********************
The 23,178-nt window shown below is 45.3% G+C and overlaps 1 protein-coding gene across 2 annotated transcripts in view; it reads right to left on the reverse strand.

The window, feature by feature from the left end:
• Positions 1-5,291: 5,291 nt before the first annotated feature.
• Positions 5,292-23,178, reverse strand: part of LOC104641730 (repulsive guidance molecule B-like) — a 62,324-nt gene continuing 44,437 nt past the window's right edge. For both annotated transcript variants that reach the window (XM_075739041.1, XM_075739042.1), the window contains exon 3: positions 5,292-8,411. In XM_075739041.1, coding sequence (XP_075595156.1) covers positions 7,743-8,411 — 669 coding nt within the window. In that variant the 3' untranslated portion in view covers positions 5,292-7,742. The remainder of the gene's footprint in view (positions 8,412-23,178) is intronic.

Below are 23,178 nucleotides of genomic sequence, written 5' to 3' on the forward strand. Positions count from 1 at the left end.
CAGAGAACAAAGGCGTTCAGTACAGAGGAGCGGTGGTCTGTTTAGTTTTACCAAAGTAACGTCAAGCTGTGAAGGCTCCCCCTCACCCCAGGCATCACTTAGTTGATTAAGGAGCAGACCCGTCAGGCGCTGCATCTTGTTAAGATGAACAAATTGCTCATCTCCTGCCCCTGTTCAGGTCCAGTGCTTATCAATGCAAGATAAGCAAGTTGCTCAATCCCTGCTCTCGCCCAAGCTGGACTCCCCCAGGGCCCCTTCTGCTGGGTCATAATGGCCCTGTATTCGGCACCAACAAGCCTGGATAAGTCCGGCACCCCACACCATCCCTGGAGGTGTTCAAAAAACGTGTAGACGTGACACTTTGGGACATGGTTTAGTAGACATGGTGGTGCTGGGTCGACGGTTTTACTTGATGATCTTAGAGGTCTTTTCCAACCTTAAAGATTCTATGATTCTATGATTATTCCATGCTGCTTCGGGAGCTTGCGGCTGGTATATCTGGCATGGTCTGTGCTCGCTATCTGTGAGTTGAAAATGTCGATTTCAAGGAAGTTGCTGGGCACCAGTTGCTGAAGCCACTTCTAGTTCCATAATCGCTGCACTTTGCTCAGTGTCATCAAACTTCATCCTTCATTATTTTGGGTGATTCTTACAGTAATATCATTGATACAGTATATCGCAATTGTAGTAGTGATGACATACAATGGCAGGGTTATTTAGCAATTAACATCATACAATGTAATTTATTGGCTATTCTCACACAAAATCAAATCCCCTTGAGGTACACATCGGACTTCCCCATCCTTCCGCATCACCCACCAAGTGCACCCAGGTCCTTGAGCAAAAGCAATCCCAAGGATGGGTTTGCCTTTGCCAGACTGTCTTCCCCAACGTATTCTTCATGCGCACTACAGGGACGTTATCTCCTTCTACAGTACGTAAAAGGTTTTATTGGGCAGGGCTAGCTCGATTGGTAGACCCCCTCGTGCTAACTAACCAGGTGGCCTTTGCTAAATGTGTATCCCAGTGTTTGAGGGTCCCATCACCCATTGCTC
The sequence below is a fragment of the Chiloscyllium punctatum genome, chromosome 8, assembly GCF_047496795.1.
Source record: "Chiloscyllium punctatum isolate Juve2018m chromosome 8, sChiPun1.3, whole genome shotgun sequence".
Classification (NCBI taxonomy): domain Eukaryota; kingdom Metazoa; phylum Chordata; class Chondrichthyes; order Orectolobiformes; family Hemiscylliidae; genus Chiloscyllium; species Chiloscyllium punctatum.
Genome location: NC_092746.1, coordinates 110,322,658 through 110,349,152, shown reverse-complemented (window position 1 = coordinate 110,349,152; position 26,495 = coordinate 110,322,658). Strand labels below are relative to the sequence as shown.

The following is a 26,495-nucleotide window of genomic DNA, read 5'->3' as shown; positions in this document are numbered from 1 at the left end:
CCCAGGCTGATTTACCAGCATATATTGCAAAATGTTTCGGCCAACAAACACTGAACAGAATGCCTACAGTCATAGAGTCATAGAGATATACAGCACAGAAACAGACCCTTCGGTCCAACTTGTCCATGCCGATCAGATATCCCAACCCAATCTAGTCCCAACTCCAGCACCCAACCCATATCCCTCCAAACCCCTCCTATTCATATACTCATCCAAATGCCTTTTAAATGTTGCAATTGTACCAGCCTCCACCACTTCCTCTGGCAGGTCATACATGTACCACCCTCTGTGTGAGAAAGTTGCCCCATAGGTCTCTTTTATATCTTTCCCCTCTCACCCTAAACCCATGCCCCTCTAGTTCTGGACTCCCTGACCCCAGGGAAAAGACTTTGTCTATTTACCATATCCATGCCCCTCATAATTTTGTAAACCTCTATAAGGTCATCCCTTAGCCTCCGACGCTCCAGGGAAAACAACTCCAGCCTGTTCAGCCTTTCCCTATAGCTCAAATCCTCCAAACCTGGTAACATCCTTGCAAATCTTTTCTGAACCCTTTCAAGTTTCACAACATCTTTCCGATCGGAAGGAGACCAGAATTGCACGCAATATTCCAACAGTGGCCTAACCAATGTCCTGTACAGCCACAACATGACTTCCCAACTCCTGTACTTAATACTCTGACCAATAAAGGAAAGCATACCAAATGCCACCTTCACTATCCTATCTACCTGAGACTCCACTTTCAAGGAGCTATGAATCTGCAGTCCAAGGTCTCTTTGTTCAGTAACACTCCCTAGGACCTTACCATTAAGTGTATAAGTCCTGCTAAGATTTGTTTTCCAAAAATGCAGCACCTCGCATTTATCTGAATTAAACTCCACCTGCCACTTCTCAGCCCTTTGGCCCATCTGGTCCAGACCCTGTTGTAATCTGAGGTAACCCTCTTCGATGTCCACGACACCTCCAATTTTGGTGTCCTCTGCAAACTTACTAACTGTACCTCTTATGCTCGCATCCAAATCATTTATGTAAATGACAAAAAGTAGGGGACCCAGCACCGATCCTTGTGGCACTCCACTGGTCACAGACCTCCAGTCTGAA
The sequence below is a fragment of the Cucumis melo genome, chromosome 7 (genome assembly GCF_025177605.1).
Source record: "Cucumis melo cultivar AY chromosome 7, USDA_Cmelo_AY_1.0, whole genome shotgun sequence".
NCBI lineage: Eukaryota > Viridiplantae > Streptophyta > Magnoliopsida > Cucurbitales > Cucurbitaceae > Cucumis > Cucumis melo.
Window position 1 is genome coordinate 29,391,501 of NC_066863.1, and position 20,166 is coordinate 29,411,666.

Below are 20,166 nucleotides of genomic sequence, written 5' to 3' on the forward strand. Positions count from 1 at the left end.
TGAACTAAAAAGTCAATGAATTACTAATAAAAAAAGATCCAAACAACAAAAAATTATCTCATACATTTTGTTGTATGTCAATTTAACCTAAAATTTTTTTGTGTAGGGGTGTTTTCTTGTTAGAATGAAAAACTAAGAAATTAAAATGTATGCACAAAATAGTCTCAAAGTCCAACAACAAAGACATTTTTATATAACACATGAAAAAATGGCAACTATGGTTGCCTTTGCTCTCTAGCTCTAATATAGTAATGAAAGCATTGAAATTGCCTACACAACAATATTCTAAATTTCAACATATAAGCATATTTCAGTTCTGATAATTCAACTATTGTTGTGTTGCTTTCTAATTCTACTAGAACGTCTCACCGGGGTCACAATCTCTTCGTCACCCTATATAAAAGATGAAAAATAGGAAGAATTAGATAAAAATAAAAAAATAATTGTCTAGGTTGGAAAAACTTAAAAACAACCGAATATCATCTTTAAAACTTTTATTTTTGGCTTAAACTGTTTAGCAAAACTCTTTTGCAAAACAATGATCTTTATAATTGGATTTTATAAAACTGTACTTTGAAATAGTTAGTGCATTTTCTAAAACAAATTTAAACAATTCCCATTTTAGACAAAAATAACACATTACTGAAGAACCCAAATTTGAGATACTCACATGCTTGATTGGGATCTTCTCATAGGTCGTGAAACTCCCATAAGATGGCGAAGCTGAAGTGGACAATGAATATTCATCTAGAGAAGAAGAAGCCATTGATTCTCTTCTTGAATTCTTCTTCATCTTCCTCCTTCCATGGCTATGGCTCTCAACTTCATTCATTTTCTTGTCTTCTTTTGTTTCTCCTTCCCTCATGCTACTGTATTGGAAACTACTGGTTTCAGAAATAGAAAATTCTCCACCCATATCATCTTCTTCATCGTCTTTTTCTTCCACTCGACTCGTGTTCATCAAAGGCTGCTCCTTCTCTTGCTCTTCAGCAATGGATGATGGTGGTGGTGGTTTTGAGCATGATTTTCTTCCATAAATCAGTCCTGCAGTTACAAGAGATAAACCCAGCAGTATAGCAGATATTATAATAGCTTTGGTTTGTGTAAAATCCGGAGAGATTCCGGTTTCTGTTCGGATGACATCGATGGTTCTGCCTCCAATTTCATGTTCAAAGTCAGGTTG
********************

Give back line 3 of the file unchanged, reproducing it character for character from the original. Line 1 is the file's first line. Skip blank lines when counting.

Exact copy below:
• Positions 1-5,291: 5,291 nt before the first annotated feature.